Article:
AT&T Inc. (T) raised its quarterly dividend by a penny in Friday's pre-market, but the news has failed to attract buying interest. The apparent apathy isn't surprising because the stock is glued to a seven-year low despite recent upgrades from Citigroup, Cowen, JP Morgan and boutique firm MoffettNathanson. This laggard behavior raises all sorts of red flags, predicting even lower prices in the coming months.
Remaining bulls hope that the investing public eventually notices Wall Street's newfound love for the perennial underperformer, allowing the stock to play catch-up with improving metrics. We won't find out if they're right until at least January because the communications giant has been an intensely bad performer in 2018, down more than 23% year to date, raising the odds for tax-selling pressure into year end.
T Long-Term Chart (1999 – 2018)
The stock posted fabulous gains in the 1980s and 1990s after the 1982 Baby Bell breakup opened up all sorts of new growth opportunities. It posted an all-time high at $59.94 in January 1999 and sold off to the low $30s at the turn of the millennium. A 2000 breakout attempt failed, while the subsequent downturn completed the last leg of a double top pattern that broke to the downside in 2002.
Selling pressure eased in the first quarter of 2003 after the decline held support at the 1994 low in the upper teens. That marked the lowest low in the next five years, ahead of a limp recovery effort that escalated in 2006, reaching a six-year high in the lower $40s at the October 2007 top. The stock gave up those gains during the 2008 economic collapse, dropping into a successful test at the 2003 low, and bounced back above $30 in 2011.
Price action into July 2016 carved two respectable buying waves that stalled at 2007 resistance, marking the highest high in the past two years. A swift decline into the presidential election signaled the opening shot of the current downtrend, which has carved an endless series of lower highs and lower lows in 2017 and 2018. The last selling wave ended at $28.85 in October, marking the lowest low since December 2011.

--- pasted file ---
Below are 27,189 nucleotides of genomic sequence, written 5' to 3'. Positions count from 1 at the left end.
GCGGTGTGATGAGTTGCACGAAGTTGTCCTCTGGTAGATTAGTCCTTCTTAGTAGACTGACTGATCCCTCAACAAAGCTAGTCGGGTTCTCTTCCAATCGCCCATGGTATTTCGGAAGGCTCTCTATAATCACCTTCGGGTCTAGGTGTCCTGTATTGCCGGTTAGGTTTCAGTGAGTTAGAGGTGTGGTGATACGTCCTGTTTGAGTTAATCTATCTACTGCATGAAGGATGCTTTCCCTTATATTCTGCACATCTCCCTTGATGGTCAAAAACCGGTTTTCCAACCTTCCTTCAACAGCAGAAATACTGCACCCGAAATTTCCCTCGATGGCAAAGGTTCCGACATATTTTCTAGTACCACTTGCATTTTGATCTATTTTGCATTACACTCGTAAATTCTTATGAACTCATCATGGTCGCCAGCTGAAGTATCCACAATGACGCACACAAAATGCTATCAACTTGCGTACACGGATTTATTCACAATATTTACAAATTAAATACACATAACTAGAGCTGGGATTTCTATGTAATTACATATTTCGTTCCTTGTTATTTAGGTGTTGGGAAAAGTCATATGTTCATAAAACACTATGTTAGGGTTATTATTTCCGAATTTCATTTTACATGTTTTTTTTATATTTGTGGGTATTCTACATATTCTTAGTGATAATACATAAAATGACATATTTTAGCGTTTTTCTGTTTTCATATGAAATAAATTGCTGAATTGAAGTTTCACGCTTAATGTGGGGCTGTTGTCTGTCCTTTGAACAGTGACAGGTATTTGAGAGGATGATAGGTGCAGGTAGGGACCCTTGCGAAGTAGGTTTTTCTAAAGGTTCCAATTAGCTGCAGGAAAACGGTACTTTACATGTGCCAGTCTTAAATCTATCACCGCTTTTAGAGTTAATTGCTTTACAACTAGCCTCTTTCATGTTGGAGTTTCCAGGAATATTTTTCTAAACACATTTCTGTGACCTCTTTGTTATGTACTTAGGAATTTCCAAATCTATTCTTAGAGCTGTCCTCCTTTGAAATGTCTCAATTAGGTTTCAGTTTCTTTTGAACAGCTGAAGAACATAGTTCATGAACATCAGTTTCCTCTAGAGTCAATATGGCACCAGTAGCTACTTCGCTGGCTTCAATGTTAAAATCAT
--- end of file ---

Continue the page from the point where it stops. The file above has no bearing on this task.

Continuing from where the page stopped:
T Short-Term Chart (2017 – 2018)
The decline has unfolded through a series of oversold bounces that have run into major selling pressure just above the 200-day exponential moving average (EMA). Sadly, AT&T hasn't held that price level since an April 2017 breakdown. The most recent downturn began at that level in October 2018, with a vertical decline dropping the stock into the $20s for the first time since April 2012. It has been grinding sideways across the round number $30 for the past six weeks, showing few signs of buying interest.
The on-balance volume (OBV) accumulation-distribution indicator offers a ray of hope for battered shareholders. It posted an 18-month high in March 2018 and entered a distribution wave that ended in May. Active bottom fishing since that time has generated a bullish divergence with falling price, possibly indicating that long-term selling pressure is exhausted and setting the stage for a January effect recovery wave.
However, the long-term outlook remains extremely bearish. The stock broke three-year support and the 200-month EMA in the low $30s in October, predicting that bounces will fail to gain traction above $32 to $33. The next support level on the downside lies at 2010 and 2011 range lows near $27, but a multi-decade trendline near $23 could offer a more durable bottom because it is narrowly aligned with the .786 Fibonacci retracement level of the 2008 to 2016 uptrend.
The Bottom Line
AT&T stock has failed to gain ground, despite upgrades from major investment houses. This price behavior signals a bearish divergence that could presage much lower prices in 2019.
Disclosure: The author held no positions in the aforementioned securities at the time publication.